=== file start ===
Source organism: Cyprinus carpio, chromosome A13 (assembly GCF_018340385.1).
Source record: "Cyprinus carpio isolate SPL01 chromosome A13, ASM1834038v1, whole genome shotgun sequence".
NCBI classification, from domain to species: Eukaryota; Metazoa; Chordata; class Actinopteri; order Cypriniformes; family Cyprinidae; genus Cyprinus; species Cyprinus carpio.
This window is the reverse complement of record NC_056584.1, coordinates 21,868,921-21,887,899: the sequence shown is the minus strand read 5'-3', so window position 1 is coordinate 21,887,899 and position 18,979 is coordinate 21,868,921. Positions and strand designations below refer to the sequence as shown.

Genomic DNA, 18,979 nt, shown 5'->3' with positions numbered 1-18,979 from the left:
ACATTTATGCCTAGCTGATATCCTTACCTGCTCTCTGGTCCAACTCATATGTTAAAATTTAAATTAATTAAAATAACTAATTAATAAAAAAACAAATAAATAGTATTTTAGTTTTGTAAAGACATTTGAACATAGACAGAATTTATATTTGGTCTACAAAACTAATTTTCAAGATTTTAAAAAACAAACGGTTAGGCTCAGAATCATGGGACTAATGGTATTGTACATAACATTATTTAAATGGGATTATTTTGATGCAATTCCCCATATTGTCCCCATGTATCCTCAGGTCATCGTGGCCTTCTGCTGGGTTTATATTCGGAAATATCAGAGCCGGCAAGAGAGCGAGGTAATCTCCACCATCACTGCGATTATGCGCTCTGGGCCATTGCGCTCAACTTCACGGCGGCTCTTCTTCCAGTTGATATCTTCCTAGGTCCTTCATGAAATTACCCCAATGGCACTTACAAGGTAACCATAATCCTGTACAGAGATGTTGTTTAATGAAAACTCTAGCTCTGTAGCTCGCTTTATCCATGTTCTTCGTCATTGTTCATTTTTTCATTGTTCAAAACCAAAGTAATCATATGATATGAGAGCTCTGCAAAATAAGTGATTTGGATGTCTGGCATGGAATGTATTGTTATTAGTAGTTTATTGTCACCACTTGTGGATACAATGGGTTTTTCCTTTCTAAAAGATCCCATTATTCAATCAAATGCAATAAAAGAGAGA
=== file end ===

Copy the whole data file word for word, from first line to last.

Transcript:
Source organism: Cyprinus carpio, chromosome A13 (assembly GCF_018340385.1).
Source record: "Cyprinus carpio isolate SPL01 chromosome A13, ASM1834038v1, whole genome shotgun sequence".
NCBI classification, from domain to species: Eukaryota; Metazoa; Chordata; class Actinopteri; order Cypriniformes; family Cyprinidae; genus Cyprinus; species Cyprinus carpio.
This window is the reverse complement of record NC_056584.1, coordinates 21,868,921-21,887,899: the sequence shown is the minus strand read 5'-3', so window position 1 is coordinate 21,887,899 and position 18,979 is coordinate 21,868,921. Positions and strand designations below refer to the sequence as shown.

Genomic DNA, 18,979 nt, shown 5'->3' with positions numbered 1-18,979 from the left:
ACATTTATGCCTAGCTGATATCCTTACCTGCTCTCTGGTCCAACTCATATGTTAAAATTTAAATTAATTAAAATAACTAATTAATAAAAAAACAAATAAATAGTATTTTAGTTTTGTAAAGACATTTGAACATAGACAGAATTTATATTTGGTCTACAAAACTAATTTTCAAGATTTTAAAAAACAAACGGTTAGGCTCAGAATCATGGGACTAATGGTATTGTACATAACATTATTTAAATGGGATTATTTTGATGCAATTCCCCATATTGTCCCCATGTATCCTCAGGTCATCGTGGCCTTCTGCTGGGTTTATATTCGGAAATATCAGAGCCGGCAAGAGAGCGAGGTAATCTCCACCATCACTGCGATTATGCGCTCTGGGCCATTGCGCTCAACTTCACGGCGGCTCTTCTTCCAGTTGATATCTTCCTAGGTCCTTCATGAAATTACCCCAATGGCACTTACAAGGTAACCATAATCCTGTACAGAGATGTTGTTTAATGAAAACTCTAGCTCTGTAGCTCGCTTTATCCATGTTCTTCGTCATTGTTCATTTTTTCATTGTTCAAAACCAAAGTAATCATATGATATGAGAGCTCTGCAAAATAAGTGATTTGGATGTCTGGCATGGAATGTATTGTTATTAGTAGTTTATTGTCACCACTTGTGGATACAATGGGTTTTTCCTTTCTAAAAGATCCCATTATTCAATCAAATGCAATAAAAGAGAGA